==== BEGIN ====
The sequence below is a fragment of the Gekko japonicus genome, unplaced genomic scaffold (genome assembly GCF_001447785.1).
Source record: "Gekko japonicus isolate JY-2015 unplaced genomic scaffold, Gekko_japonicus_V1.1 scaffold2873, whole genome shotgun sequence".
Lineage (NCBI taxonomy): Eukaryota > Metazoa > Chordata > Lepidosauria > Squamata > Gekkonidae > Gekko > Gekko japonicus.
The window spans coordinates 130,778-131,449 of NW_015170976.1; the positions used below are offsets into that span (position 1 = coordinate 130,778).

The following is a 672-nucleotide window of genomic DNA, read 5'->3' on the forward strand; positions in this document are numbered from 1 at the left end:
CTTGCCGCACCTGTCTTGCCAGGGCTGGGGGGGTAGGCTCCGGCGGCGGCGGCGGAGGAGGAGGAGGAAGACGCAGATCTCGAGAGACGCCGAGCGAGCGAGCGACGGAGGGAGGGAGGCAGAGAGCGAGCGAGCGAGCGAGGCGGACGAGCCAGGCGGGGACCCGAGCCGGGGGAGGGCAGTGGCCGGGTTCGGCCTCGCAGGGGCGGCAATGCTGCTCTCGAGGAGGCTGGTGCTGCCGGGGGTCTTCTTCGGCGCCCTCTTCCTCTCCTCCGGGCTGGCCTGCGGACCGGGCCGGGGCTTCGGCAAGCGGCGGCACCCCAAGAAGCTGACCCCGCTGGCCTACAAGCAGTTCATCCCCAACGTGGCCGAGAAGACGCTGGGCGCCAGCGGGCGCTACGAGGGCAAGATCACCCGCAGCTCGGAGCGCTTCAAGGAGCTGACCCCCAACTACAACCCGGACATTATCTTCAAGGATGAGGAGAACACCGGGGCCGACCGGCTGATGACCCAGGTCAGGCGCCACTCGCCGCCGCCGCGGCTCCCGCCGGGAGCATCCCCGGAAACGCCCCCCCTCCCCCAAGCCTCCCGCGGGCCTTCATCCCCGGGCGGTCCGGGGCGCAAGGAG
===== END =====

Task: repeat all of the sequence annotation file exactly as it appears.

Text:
The sequence below is a fragment of the Gekko japonicus genome, unplaced genomic scaffold (genome assembly GCF_001447785.1).
Source record: "Gekko japonicus isolate JY-2015 unplaced genomic scaffold, Gekko_japonicus_V1.1 scaffold2873, whole genome shotgun sequence".
Lineage (NCBI taxonomy): Eukaryota > Metazoa > Chordata > Lepidosauria > Squamata > Gekkonidae > Gekko > Gekko japonicus.
The window spans coordinates 130,778-131,449 of NW_015170976.1; the positions used below are offsets into that span (position 1 = coordinate 130,778).

The following is a 672-nucleotide window of genomic DNA, read 5'->3' on the forward strand; positions in this document are numbered from 1 at the left end:
CTTGCCGCACCTGTCTTGCCAGGGCTGGGGGGGTAGGCTCCGGCGGCGGCGGCGGAGGAGGAGGAGGAAGACGCAGATCTCGAGAGACGCCGAGCGAGCGAGCGACGGAGGGAGGGAGGCAGAGAGCGAGCGAGCGAGCGAGGCGGACGAGCCAGGCGGGGACCCGAGCCGGGGGAGGGCAGTGGCCGGGTTCGGCCTCGCAGGGGCGGCAATGCTGCTCTCGAGGAGGCTGGTGCTGCCGGGGGTCTTCTTCGGCGCCCTCTTCCTCTCCTCCGGGCTGGCCTGCGGACCGGGCCGGGGCTTCGGCAAGCGGCGGCACCCCAAGAAGCTGACCCCGCTGGCCTACAAGCAGTTCATCCCCAACGTGGCCGAGAAGACGCTGGGCGCCAGCGGGCGCTACGAGGGCAAGATCACCCGCAGCTCGGAGCGCTTCAAGGAGCTGACCCCCAACTACAACCCGGACATTATCTTCAAGGATGAGGAGAACACCGGGGCCGACCGGCTGATGACCCAGGTCAGGCGCCACTCGCCGCCGCCGCGGCTCCCGCCGGGAGCATCCCCGGAAACGCCCCCCCTCCCCCAAGCCTCCCGCGGGCCTTCATCCCCGGGCGGTCCGGGGCGCAAGGAG